In short, it came from West Virginia. In 2009 the Office of Juvenile Justice & Delinquency Prevention published a study on children’s exposure to violence and it was a wakeup call to see just how prevalent children’s exposure to violence is in their homes, schools and communities. Nationally, Attorney General Eric Holder launched the Defending Childhood initiative on September 23, 2010, to address a national crisis: the exposure of America’s children to violence as victims and as witnesses. The WV Children’s Justice Task Force in collaboration with the U.S. Attorney’s Office for the South District of West Virginia formed a subcommittee in 2011 to explore programing to look at the problem of children’s exposure to violence and to look for programming that could help mitigate the negative effects of trauma on children. Locally, Michigan’s HWC initiative was started in Jackson County when a core team of community stakeholders agreed that what they were doing in W. Virginia would be a great fit for our own community.
The HWC Implementation Team in Jackson Michigan, comprised of law enforcement, educators, mental health providers and the MDHHS director, spent the last half of 2016 working together to create guidelines for implementation. Review of the protocols occurred and the agency administrators and chiefs of law enforcement agencies approved the project. With that we had what we needed to address the needs of children traumatized by violence in their homes, schools and communities. Three words . . . Handle With Care.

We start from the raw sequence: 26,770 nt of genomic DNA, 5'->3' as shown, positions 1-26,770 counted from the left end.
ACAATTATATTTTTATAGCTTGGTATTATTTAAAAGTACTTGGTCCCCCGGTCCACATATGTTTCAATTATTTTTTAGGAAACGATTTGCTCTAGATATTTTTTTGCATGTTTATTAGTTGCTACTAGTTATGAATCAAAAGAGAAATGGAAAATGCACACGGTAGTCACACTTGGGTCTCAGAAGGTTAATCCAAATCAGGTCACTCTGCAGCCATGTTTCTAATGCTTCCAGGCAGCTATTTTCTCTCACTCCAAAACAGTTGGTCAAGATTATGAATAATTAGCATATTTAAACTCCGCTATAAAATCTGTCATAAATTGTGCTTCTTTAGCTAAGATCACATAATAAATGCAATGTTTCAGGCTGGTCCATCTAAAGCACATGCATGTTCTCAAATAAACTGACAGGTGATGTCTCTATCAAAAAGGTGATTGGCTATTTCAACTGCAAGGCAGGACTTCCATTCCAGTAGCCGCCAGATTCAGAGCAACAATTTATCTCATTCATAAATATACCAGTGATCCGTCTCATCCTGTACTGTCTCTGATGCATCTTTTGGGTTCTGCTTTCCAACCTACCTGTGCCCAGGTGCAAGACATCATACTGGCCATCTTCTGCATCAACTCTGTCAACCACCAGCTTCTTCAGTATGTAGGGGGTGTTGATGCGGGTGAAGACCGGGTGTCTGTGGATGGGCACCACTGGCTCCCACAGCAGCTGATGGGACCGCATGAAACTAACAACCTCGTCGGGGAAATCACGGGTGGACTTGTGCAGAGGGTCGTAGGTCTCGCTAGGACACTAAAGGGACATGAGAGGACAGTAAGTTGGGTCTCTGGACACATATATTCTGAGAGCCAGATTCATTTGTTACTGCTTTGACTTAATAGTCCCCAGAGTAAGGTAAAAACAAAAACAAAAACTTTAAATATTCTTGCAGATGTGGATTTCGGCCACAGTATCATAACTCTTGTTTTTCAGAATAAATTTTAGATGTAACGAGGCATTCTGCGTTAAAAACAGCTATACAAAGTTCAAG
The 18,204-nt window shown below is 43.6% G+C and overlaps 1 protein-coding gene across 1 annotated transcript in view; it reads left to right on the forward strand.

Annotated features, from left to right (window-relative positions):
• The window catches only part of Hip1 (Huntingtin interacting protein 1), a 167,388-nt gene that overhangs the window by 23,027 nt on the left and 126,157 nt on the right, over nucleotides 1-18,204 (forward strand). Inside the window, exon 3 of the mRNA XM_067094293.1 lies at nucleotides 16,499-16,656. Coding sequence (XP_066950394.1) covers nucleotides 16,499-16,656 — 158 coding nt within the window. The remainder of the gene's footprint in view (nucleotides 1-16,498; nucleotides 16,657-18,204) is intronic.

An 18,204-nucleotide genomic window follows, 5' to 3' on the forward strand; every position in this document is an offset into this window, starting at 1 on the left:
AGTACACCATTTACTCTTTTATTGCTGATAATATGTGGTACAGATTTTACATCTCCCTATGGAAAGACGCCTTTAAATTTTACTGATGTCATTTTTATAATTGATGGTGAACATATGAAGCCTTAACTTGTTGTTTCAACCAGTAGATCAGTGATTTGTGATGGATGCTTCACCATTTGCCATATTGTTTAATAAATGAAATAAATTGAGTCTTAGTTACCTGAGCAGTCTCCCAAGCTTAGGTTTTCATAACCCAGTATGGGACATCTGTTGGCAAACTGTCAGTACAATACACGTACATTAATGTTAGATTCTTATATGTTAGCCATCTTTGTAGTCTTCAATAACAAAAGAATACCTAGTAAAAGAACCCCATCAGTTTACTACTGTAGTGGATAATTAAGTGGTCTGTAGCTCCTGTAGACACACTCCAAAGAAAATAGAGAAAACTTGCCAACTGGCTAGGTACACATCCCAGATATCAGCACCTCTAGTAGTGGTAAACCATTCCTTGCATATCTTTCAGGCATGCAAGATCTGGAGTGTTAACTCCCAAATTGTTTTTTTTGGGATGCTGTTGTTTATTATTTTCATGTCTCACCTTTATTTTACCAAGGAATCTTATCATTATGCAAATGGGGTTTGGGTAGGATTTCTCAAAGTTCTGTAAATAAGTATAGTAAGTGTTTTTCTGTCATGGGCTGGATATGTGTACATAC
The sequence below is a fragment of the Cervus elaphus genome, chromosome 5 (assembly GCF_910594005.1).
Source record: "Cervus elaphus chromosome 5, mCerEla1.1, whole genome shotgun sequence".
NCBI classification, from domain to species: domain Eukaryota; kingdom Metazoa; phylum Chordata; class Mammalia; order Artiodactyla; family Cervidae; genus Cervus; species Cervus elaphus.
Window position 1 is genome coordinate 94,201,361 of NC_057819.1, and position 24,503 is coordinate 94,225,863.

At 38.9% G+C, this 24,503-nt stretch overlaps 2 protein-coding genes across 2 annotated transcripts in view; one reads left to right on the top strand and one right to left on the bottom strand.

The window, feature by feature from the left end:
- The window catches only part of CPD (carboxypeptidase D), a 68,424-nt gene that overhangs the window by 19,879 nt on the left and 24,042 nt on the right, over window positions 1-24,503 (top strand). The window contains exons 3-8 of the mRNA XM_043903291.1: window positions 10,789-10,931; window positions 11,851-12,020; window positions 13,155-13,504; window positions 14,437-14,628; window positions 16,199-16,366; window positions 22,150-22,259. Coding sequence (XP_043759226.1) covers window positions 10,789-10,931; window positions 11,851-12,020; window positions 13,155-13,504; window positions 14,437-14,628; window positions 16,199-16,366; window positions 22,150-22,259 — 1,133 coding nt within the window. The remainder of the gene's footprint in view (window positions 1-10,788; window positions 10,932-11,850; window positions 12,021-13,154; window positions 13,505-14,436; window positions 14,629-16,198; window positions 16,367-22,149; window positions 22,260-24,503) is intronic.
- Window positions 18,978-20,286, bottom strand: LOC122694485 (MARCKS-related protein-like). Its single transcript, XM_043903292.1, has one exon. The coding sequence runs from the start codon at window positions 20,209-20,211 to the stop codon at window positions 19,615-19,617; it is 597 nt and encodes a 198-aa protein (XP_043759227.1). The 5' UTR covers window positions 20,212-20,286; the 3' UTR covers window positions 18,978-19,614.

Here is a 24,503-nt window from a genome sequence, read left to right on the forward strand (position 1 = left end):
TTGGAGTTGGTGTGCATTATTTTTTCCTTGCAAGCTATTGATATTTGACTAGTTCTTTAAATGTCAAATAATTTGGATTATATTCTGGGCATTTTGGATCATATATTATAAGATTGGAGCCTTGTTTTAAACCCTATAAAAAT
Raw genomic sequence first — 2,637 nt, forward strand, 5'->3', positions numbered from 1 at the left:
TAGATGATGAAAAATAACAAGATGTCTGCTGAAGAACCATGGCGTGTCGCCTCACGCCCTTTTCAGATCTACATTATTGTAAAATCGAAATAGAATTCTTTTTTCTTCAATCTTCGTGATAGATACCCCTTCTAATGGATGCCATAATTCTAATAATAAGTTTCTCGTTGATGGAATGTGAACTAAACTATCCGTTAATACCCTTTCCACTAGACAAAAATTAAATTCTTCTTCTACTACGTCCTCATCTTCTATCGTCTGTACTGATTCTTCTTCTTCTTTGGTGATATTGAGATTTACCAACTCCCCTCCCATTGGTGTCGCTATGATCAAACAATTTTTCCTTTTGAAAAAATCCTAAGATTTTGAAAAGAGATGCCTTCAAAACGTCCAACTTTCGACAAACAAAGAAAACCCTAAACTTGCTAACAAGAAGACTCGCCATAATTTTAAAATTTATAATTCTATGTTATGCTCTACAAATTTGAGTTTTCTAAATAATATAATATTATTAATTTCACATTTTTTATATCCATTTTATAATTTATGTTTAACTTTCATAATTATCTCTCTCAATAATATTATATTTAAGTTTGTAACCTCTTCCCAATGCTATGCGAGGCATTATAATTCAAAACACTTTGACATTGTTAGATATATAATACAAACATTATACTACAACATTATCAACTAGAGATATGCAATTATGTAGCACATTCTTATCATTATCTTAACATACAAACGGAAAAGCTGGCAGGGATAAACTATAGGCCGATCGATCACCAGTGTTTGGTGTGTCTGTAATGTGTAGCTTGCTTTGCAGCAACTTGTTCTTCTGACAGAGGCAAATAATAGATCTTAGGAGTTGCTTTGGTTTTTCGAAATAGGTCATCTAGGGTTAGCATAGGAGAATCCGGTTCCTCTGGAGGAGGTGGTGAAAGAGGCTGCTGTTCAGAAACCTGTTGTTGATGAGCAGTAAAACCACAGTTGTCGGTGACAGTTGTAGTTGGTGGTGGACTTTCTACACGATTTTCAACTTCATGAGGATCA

The Jackson County HWC Team initially planned to pilot in two school districts and with two law enforcement agencies. But as it was discussed further and because Michigan allows for “school of choice” it was determined that in order to really be successful we would need to pilot the program county wide. This included all public, parochial and charter schools as well. In the fall of 2016, Zoe Lyons of the MDHHS Jackson office, Adam Williams of the Jackson Police Department and Michelle McBean of Northwest School District helped sell the program to the county school superintendents and police chiefs. There were also three community meetings held prior to implementation in which all were welcome to hear more about Handle With Care.